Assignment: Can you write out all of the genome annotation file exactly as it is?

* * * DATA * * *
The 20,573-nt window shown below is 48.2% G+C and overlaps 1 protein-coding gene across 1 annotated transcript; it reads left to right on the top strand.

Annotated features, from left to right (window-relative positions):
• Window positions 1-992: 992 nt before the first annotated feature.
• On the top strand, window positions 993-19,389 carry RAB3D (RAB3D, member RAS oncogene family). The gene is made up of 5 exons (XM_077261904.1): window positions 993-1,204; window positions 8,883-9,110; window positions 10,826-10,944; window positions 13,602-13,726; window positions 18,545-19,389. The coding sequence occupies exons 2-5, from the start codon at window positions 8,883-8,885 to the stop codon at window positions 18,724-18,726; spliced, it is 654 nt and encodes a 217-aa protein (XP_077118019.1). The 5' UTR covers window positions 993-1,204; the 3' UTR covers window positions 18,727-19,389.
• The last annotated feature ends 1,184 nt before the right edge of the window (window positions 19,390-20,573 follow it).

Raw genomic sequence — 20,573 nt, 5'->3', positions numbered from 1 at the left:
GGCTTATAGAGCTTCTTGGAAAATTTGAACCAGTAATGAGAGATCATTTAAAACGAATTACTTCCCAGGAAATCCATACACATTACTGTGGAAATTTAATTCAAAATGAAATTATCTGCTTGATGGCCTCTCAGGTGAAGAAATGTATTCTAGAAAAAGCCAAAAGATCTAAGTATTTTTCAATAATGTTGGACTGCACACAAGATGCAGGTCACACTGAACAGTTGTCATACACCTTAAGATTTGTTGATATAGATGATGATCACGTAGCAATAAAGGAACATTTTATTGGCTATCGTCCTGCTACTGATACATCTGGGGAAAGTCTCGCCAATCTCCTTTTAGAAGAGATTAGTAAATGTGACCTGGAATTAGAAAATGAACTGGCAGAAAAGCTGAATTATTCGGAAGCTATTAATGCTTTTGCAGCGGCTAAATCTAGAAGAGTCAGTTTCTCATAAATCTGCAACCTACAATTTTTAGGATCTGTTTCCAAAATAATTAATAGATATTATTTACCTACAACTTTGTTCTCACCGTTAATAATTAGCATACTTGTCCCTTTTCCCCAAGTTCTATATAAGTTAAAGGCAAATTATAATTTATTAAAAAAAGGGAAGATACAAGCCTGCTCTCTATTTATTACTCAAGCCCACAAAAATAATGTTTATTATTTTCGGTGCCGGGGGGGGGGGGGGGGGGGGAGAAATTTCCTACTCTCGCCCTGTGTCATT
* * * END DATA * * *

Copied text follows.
The 20,573-nt window shown below is 48.2% G+C and overlaps 1 protein-coding gene across 1 annotated transcript; it reads left to right on the top strand.

Annotated features, from left to right (window-relative positions):
• Window positions 1-992: 992 nt before the first annotated feature.
• On the top strand, window positions 993-19,389 carry RAB3D (RAB3D, member RAS oncogene family). The gene is made up of 5 exons (XM_077261904.1): window positions 993-1,204; window positions 8,883-9,110; window positions 10,826-10,944; window positions 13,602-13,726; window positions 18,545-19,389. The coding sequence occupies exons 2-5, from the start codon at window positions 8,883-8,885 to the stop codon at window positions 18,724-18,726; spliced, it is 654 nt and encodes a 217-aa protein (XP_077118019.1). The 5' UTR covers window positions 993-1,204; the 3' UTR covers window positions 18,727-19,389.
• The last annotated feature ends 1,184 nt before the right edge of the window (window positions 19,390-20,573 follow it).

Raw genomic sequence — 20,573 nt, 5'->3', positions numbered from 1 at the left:
GGCTTATAGAGCTTCTTGGAAAATTTGAACCAGTAATGAGAGATCATTTAAAACGAATTACTTCCCAGGAAATCCATACACATTACTGTGGAAATTTAATTCAAAATGAAATTATCTGCTTGATGGCCTCTCAGGTGAAGAAATGTATTCTAGAAAAAGCCAAAAGATCTAAGTATTTTTCAATAATGTTGGACTGCACACAAGATGCAGGTCACACTGAACAGTTGTCATACACCTTAAGATTTGTTGATATAGATGATGATCACGTAGCAATAAAGGAACATTTTATTGGCTATCGTCCTGCTACTGATACATCTGGGGAAAGTCTCGCCAATCTCCTTTTAGAAGAGATTAGTAAATGTGACCTGGAATTAGAAAATGAACTGGCAGAAAAGCTGAATTATTCGGAAGCTATTAATGCTTTTGCAGCGGCTAAATCTAGAAGAGTCAGTTTCTCATAAATCTGCAACCTACAATTTTTAGGATCTGTTTCCAAAATAATTAATAGATATTATTTACCTACAACTTTGTTCTCACCGTTAATAATTAGCATACTTGTCCCTTTTCCCCAAGTTCTATATAAGTTAAAGGCAAATTATAATTTATTAAAAAAAGGGAAGATACAAGCCTGCTCTCTATTTATTACTCAAGCCCACAAAAATAATGTTTATTATTTTCGGTGCCGGGGGGGGGGGGGGGGGGGGAGAAATTTCCTACTCTCGCCCTGTGTCATT